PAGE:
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High mortality linked to wildfires

28th February 2012

Researchers in Tasmania say that the death rate among people who inhale smoke from non-domestic sources like forest fires is higher than previously thought.

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They are warning that global casualties will rise amid global rises in temperature as a result of global warming.

Smoke inhalation from landscape fires in southeast Asia and sub-Saharan Africa accounted for the largest number of deaths, researchers told a major science conference.

The majority of the 339,000 deaths caused by non-domestic smoke inhalation recorded each year between 1997 and 2006 came from these two regions.

Researchers were surprised at the figures, especially as smoke exposure is not usually a continuous factor in a person's life.

The study, lead by Fay Johnston of the University of Tasmania, used data on mortality rates, fire emissions, population density and weather patterns to draw its conclusions, which were published in the journal Environmental Health Perspectives.

Johnston presented the team's findings to the American Association for the Advancement of Science's annual meeting in Vancouver, Canada, which included an assessment of how the small particles in wildfire smoke affect human health.

Included in the scope of the study were fires from agricultural burning, grass fire, peat fire, and tropical deforestation. The research also drew upon a wide range of data from global datasets and satellites.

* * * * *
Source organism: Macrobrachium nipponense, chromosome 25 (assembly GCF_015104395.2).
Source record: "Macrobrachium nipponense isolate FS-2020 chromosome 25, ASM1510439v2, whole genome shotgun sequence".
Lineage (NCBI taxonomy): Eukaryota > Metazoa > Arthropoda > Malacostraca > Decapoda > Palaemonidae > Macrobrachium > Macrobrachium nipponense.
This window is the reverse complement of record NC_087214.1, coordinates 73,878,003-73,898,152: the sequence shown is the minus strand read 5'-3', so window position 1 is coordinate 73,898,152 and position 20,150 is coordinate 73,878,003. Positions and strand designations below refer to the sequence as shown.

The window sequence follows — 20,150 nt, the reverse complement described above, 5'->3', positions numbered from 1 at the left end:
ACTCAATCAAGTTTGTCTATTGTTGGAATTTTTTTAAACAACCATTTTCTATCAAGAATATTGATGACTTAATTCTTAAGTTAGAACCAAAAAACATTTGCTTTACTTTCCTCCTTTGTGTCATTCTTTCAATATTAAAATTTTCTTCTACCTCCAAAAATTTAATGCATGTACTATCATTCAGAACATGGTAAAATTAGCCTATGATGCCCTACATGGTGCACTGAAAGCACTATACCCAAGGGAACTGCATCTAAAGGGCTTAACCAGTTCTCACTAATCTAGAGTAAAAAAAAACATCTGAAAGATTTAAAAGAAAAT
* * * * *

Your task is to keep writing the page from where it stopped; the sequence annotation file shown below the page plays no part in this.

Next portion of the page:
Guido van der Werf, earth scientist at Amsterdam's VU University, said scientists had known for a long time that the gases and particulate matter emitted by fires caused health problems.

But nobody had been able to quantify the effects linked to landscape fires until now, he said.

Van der Werf said Johnston's predictions for mortality figures from landscape fires did not even include the impact of other gases produced by fires like nitrogen and ozone, which suggested that the results had underestimated the number of deaths likely.

According to the study, more wildfires could result if global temperatures continue to rise, causing health problems for even more people. Moreover, fires emit gases that contribute to climate change.

Reducing the number of landscape fires would save human lives, as well as preserving biodiversity, Johnston said.

Most tropical fires are set by people in the first place, particularly in locations where humans use burning as a way of clearing forests for agriculture and savannah fires play an important role in the recycling of nutrients in the soil and in keeping back trees, van der Werf said.

University of York researcher Dieter Schwela said the research was significant, because it drew attention to a scarcely recognised problem and showed that far more efforts were needed to reduce exposure to landscape fire smoke.

In Africa, there were currently no policy-level initiatives to address the issue, which could include curbs on the burning of agricultural residues after harvest in sub-Saharan Africa and the burning of forests in southeast Asia, he added.

He called for more research on the actual exposure of the human population at a regional and local level.


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